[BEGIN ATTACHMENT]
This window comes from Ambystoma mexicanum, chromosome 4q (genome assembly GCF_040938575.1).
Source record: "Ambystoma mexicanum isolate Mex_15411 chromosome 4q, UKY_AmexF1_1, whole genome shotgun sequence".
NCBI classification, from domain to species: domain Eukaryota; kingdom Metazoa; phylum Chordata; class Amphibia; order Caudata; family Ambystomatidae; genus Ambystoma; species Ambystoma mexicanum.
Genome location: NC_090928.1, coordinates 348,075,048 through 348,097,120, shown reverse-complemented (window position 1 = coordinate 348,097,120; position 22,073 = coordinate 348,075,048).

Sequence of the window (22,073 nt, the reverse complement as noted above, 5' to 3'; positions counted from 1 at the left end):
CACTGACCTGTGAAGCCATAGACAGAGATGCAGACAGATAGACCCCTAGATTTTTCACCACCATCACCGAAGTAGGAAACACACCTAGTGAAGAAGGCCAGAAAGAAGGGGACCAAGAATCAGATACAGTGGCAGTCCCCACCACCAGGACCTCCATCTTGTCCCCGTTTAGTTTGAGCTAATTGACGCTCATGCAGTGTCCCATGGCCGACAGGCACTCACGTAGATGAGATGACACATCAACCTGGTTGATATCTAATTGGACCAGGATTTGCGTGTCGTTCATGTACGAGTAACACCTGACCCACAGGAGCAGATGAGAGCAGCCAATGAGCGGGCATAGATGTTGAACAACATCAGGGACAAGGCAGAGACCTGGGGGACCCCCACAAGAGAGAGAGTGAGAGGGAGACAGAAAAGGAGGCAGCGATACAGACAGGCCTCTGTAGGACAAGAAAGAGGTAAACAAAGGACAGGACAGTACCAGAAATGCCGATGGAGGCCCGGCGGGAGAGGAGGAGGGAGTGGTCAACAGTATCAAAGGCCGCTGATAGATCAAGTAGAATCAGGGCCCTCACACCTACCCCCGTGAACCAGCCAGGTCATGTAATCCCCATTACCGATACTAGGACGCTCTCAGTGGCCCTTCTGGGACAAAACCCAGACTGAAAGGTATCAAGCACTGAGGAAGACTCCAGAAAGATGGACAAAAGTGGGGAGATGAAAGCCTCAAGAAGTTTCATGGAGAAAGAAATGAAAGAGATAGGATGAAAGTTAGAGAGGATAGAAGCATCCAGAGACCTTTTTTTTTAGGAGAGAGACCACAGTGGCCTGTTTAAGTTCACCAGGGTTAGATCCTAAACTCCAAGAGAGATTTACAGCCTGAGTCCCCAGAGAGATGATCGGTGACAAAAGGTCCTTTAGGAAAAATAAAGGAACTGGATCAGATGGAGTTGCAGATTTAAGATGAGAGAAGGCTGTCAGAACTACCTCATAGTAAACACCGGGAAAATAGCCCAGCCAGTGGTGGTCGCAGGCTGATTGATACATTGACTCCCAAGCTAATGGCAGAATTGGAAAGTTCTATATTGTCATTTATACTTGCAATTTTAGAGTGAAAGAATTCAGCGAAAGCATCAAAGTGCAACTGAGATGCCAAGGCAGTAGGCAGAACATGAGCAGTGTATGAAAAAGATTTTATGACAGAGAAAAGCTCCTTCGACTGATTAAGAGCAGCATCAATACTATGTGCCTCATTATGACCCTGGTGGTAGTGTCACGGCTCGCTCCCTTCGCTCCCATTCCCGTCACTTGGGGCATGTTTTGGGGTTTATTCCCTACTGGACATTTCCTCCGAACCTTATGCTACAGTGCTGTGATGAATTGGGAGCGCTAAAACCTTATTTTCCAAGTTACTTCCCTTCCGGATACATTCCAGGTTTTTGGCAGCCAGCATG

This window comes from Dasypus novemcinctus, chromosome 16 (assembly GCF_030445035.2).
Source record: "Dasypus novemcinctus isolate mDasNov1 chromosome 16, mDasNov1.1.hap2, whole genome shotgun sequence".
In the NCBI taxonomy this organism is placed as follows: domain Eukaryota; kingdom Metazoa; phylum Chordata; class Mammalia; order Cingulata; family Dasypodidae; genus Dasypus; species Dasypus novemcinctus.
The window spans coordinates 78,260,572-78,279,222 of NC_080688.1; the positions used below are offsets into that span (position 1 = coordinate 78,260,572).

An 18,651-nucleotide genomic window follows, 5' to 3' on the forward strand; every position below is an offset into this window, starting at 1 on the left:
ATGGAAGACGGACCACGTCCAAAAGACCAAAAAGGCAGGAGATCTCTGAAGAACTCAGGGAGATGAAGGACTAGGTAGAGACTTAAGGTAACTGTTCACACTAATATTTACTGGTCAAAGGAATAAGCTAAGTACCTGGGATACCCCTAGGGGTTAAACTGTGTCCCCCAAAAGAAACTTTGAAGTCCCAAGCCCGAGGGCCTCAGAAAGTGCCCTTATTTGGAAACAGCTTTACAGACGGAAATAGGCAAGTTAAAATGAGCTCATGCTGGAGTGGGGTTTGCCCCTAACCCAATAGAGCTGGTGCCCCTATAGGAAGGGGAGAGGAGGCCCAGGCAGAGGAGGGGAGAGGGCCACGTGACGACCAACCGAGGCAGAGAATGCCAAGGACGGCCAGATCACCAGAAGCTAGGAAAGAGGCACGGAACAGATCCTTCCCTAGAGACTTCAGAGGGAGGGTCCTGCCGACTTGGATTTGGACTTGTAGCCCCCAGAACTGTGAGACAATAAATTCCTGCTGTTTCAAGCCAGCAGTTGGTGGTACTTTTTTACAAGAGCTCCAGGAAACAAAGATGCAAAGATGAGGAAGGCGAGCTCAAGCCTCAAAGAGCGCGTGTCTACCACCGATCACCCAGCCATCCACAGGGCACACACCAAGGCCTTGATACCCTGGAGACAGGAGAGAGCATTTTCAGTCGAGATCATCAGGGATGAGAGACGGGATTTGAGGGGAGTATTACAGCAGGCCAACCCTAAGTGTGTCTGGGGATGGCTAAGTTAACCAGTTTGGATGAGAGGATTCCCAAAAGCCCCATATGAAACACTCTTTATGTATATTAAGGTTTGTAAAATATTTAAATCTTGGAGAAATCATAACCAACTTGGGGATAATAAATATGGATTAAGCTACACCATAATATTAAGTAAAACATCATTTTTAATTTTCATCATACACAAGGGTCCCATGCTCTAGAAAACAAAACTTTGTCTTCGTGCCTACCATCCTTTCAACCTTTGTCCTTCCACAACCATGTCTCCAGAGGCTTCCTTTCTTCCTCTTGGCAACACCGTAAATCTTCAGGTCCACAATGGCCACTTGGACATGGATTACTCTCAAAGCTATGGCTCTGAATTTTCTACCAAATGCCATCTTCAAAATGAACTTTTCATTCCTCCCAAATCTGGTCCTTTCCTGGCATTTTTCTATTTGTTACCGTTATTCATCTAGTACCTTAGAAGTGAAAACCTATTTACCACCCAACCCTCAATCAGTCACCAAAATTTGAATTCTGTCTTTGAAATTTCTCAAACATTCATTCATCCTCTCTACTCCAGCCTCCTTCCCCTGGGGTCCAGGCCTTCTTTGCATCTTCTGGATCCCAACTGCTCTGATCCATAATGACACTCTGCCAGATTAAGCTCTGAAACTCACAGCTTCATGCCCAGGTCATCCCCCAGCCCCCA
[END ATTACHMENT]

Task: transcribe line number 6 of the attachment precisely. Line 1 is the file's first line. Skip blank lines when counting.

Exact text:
CACTGACCTGTGAAGCCATAGACAGAGATGCAGACAGATAGACCCCTAGATTTTTCACCACCATCACCGAAGTAGGAAACACACCTAGTGAAGAAGGCCAGAAAGAAGGGGACCAAGAATCAGATACAGTGGCAGTCCCCACCACCAGGACCTCCATCTTGTCCCCGTTTAGTTTGAGCTAATTGACGCTCATGCAGTGTCCCATGGCCGACAGGCACTCACGTAGATGAGATGACACATCAACCTGGTTGATATCTAATTGGACCAGGATTTGCGTGTCGTTCATGTACGAGTAACACCTGACCCACAGGAGCAGATGAGAGCAGCCAATGAGCGGGCATAGATGTTGAACAACATCAGGGACAAGGCAGAGACCTGGGGGACCCCCACAAGAGAGAGAGTGAGAGGGAGACAGAAAAGGAGGCAGCGATACAGACAGGCCTCTGTAGGACAAGAAAGAGGTAAACAAAGGACAGGACAGTACCAGAAATGCCGATGGAGGCCCGGCGGGAGAGGAGGAGGGAGTGGTCAACAGTATCAAAGGCCGCTGATAGATCAAGTAGAATCAGGGCCCTCACACCTACCCCCGTGAACCAGCCAGGTCATGTAATCCCCATTACCGATACTAGGACGCTCTCAGTGGCCCTTCTGGGACAAAACCCAGACTGAAAGGTATCAAGCACTGAGGAAGACTCCAGAAAGATGGACAAAAGTGGGGAGATGAAAGCCTCAAGAAGTTTCATGGAGAAAGAAATGAAAGAGATAGGATGAAAGTTAGAGAGGATAGAAGCATCCAGAGACCTTTTTTTTTAGGAGAGAGACCACAGTGGCCTGTTTAAGTTCACCAGGGTTAGATCCTAAACTCCAAGAGAGATTTACAGCCTGAGTCCCCAGAGAGATGATCGGTGACAAAAGGTCCTTTAGGAAAAATAAAGGAACTGGATCAGATGGAGTTGCAGATTTAAGATGAGAGAAGGCTGTCAGAACTACCTCATAGTAAACACCGGGAAAATAGCCCAGCCAGTGGTGGTCGCAGGCTGATTGATACATTGACTCCCAAGCTAATGGCAGAATTGGAAAGTTCTATATTGTCATTTATACTTGCAATTTTAGAGTGAAAGAATTCAGCGAAAGCATCAAAGTGCAACTGAGATGCCAAGGCAGTAGGCAGAACATGAGCAGTGTATGAAAAAGATTTTATGACAGAGAAAAGCTCCTTCGACTGATTAAGAGCAGCATCAATACTATGTGCCTCATTATGACCCTGGTGGTAGTGTCACGGCTCGCTCCCTTCGCTCCCATTCCCGTCACTTGGGGCATGTTTTGGGGTTTATTCCCTACTGGACATTTCCTCCGAACCTTATGCTACAGTGCTGTGATGAATTGGGAGCGCTAAAACCTTATTTTCCAAGTTACTTCCCTTCCGGATACATTCCAGGTTTTTGGCAGCCAGCATG